if (a == JobState.CANCELED) {

It is described as follows:

  • Java class types (Class / Static) compile fine.
    • JavaClass_To_JavaClass
    • JavaStatic_To_JavaStatic
  • It compiles fine when Nullable Kotlin enum to Java static type.
    • NullableKotlinEnum_To_JavaStatic

Then, the questions are:

  • Why is the equality between Class in Kotlin stricter than that in Java?
  • Why does the equality between enums compile fine?
  • Why is it possible to compile fine when comparing between two different Java classes?
  • Why is it possible to compile fine when comparing between Kotlin nullable enum to Java static type?

step07 Finding Why

Let’s recap the definition of equality from Kotlin official docs.

a == b => a?.equals(b) ?: (b === null)
a === b => a and b point to the same object

1. Why is the equality between Class / Static in Kotlin stricter than that in Java?

(Not found yet) TODO: Maybe it could overview the source code to find how the compiler warns EQUALITY_NOT_APPLICABLE in Kotlin.

2. Why does the comparison between enums compile fine?

In Java, enum is actually a syntactic sugar and will eventually be compiled into a generic class.

abstract class Enum<E extends Enum<E>> { ... }

In Kotlin with no exception, enum class is also syntactic sugar and will be compiled into a generic class.

abstract class Enum<E : Enum<E>> { ... }

When comparing with two enums, it goes to compare between same Enum class but with different generic type. So it could compile fine and there would be no errors about type mismatch.

Additionally, IDEA gives a friendly warning about INCOMPATIBLE_ENUM_COMPARISON.

3. Why is it possible to compile fine when comparing between two different Java classes?

There is strict Nullable / Notnull syntax in Kotlin.

When calling Java from Kotlin, the compiler could not inference the Null info of it, Nullable as default, for the undetermined Null info of Java class.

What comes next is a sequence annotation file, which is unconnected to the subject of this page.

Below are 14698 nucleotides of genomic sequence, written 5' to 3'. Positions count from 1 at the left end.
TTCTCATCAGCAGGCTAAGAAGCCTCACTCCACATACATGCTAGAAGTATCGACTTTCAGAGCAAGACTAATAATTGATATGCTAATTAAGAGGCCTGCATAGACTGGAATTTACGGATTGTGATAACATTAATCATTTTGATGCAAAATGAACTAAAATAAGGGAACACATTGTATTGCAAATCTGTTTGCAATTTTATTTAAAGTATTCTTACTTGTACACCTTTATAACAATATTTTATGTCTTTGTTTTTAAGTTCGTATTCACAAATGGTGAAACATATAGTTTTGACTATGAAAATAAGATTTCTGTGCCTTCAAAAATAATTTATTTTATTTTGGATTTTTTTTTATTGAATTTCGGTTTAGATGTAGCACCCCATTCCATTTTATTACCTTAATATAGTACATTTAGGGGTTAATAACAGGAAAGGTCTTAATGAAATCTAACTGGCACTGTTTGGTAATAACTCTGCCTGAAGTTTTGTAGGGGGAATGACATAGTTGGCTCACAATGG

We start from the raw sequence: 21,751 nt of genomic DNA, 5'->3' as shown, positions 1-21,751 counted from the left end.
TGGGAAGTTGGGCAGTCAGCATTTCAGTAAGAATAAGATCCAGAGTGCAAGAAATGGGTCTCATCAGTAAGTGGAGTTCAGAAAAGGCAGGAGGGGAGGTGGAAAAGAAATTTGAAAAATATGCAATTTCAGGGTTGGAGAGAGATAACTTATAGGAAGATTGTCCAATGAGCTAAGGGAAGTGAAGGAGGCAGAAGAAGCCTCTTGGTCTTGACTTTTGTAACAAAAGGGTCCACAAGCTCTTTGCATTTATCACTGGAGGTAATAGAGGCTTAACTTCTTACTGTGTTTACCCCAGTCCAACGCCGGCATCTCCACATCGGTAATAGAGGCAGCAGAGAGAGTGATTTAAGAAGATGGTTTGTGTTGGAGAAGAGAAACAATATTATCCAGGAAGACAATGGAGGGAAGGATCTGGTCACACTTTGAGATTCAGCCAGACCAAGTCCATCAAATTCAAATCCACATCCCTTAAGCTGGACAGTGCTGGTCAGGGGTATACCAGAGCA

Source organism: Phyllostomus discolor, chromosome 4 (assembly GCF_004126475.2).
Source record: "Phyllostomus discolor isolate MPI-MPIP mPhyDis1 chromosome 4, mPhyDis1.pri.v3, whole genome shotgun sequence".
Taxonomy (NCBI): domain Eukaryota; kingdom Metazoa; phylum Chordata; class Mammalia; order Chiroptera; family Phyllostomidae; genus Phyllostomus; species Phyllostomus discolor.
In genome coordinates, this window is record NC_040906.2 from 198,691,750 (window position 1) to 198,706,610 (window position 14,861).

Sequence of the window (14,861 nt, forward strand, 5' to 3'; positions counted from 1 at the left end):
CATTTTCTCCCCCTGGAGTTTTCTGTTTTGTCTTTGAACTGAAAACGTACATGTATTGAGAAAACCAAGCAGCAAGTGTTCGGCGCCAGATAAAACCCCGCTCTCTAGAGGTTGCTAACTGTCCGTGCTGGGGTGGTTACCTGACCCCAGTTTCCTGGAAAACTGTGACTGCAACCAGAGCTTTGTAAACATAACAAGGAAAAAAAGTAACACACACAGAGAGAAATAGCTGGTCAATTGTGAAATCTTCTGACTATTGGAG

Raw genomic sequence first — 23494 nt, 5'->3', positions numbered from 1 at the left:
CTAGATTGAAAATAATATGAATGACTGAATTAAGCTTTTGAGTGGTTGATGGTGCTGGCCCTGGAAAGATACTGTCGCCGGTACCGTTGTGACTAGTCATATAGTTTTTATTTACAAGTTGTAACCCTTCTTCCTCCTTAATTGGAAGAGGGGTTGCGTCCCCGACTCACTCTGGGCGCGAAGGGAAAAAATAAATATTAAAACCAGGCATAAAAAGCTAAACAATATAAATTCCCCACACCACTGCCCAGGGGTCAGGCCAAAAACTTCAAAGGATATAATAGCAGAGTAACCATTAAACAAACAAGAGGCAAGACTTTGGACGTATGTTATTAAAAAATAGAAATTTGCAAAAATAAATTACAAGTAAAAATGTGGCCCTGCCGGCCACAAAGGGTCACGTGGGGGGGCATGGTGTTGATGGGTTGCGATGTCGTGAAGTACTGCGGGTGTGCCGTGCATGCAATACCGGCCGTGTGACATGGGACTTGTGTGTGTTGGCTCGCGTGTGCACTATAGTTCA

There would be a ! from IDEA type inference when calling from Java. It indicates that the Null info is unknown.

(Additionally, It is possible to inference the correct Null info from Kotlin compiler by using the annotations that are @Nullable / @Notnull provided by JetBrains in Java code)

[TODO add some screenshots]

So, when comparing with two Nullable types, it goes to b === null condition and compiles fine.

4. Why is it possible to compile fine when comparing between Kotlin nullable enum to Java static type?

From exploration above, it finally gets to the point. Here are the conclusions:

  1. There would be a same Enum type after compiling enums.
  2. The Null info of the Java static type is unknown.
  3. When comparing with two Nullable types, it compiles fine.
// It goes a friendly warning which is [INCOMPATIBLE_ENUM_COMPARISON]
// after telling the Null info of Java static type to the compiler
fun if_NullableKotlinEnum_To_JavaStatic(a: AnnotationRetention?) {
    // By using !! to tell it is NotNull
    if (a == JobState.CANCELED!!) {
        // [INCOMPATIBLE_ENUM_COMPARISON] Comparison of incompatible enums 
        // 'AnnotationRetention?' and 'JobState' is always unsuccessful

👀 Summary

  • It is fun and interesting for the process of experiment.
  • The knowledge of foundation in Kotlin equality is not solid.
  • Deep dived into the equality and enum of Kotlin and Java.
  • What’s next: to learn about the equality of Kotlin compiler’s source code.

🔗 Links